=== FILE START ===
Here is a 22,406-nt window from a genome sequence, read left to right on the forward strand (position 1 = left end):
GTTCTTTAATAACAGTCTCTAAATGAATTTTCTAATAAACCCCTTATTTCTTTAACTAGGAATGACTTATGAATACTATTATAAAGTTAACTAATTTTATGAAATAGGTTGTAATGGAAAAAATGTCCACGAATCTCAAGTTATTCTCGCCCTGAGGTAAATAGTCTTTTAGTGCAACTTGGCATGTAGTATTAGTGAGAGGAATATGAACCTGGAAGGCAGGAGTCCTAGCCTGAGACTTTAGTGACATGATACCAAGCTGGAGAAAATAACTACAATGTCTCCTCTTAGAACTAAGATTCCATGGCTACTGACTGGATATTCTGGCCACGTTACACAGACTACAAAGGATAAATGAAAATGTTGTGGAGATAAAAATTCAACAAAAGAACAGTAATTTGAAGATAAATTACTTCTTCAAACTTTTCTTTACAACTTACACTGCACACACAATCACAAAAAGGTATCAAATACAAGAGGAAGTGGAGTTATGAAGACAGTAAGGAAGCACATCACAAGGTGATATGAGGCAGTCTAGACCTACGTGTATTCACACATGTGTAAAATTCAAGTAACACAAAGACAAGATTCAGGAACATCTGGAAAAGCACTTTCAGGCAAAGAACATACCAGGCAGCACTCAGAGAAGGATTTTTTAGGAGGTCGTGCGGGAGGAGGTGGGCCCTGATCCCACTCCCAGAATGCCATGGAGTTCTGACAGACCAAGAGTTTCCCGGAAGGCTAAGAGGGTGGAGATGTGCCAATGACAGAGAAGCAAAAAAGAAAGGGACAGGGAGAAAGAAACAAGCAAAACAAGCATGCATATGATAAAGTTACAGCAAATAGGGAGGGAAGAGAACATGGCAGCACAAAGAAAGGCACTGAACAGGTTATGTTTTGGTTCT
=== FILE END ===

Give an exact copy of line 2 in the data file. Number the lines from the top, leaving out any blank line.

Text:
GTTCTTTAATAACAGTCTCTAAATGAATTTTCTAATAAACCCCTTATTTCTTTAACTAGGAATGACTTATGAATACTATTATAAAGTTAACTAATTTTATGAAATAGGTTGTAATGGAAAAAATGTCCACGAATCTCAAGTTATTCTCGCCCTGAGGTAAATAGTCTTTTAGTGCAACTTGGCATGTAGTATTAGTGAGAGGAATATGAACCTGGAAGGCAGGAGTCCTAGCCTGAGACTTTAGTGACATGATACCAAGCTGGAGAAAATAACTACAATGTCTCCTCTTAGAACTAAGATTCCATGGCTACTGACTGGATATTCTGGCCACGTTACACAGACTACAAAGGATAAATGAAAATGTTGTGGAGATAAAAATTCAACAAAAGAACAGTAATTTGAAGATAAATTACTTCTTCAAACTTTTCTTTACAACTTACACTGCACACACAATCACAAAAAGGTATCAAATACAAGAGGAAGTGGAGTTATGAAGACAGTAAGGAAGCACATCACAAGGTGATATGAGGCAGTCTAGACCTACGTGTATTCACACATGTGTAAAATTCAAGTAACACAAAGACAAGATTCAGGAACATCTGGAAAAGCACTTTCAGGCAAAGAACATACCAGGCAGCACTCAGAGAAGGATTTTTTAGGAGGTCGTGCGGGAGGAGGTGGGCCCTGATCCCACTCCCAGAATGCCATGGAGTTCTGACAGACCAAGAGTTTCCCGGAAGGCTAAGAGGGTGGAGATGTGCCAATGACAGAGAAGCAAAAAAGAAAGGGACAGGGAGAAAGAAACAAGCAAAACAAGCATGCATATGATAAAGTTACAGCAAATAGGGAGGGAAGAGAACATGGCAGCACAAAGAAAGGCACTGAACAGGTTATGTTTTGGTTCT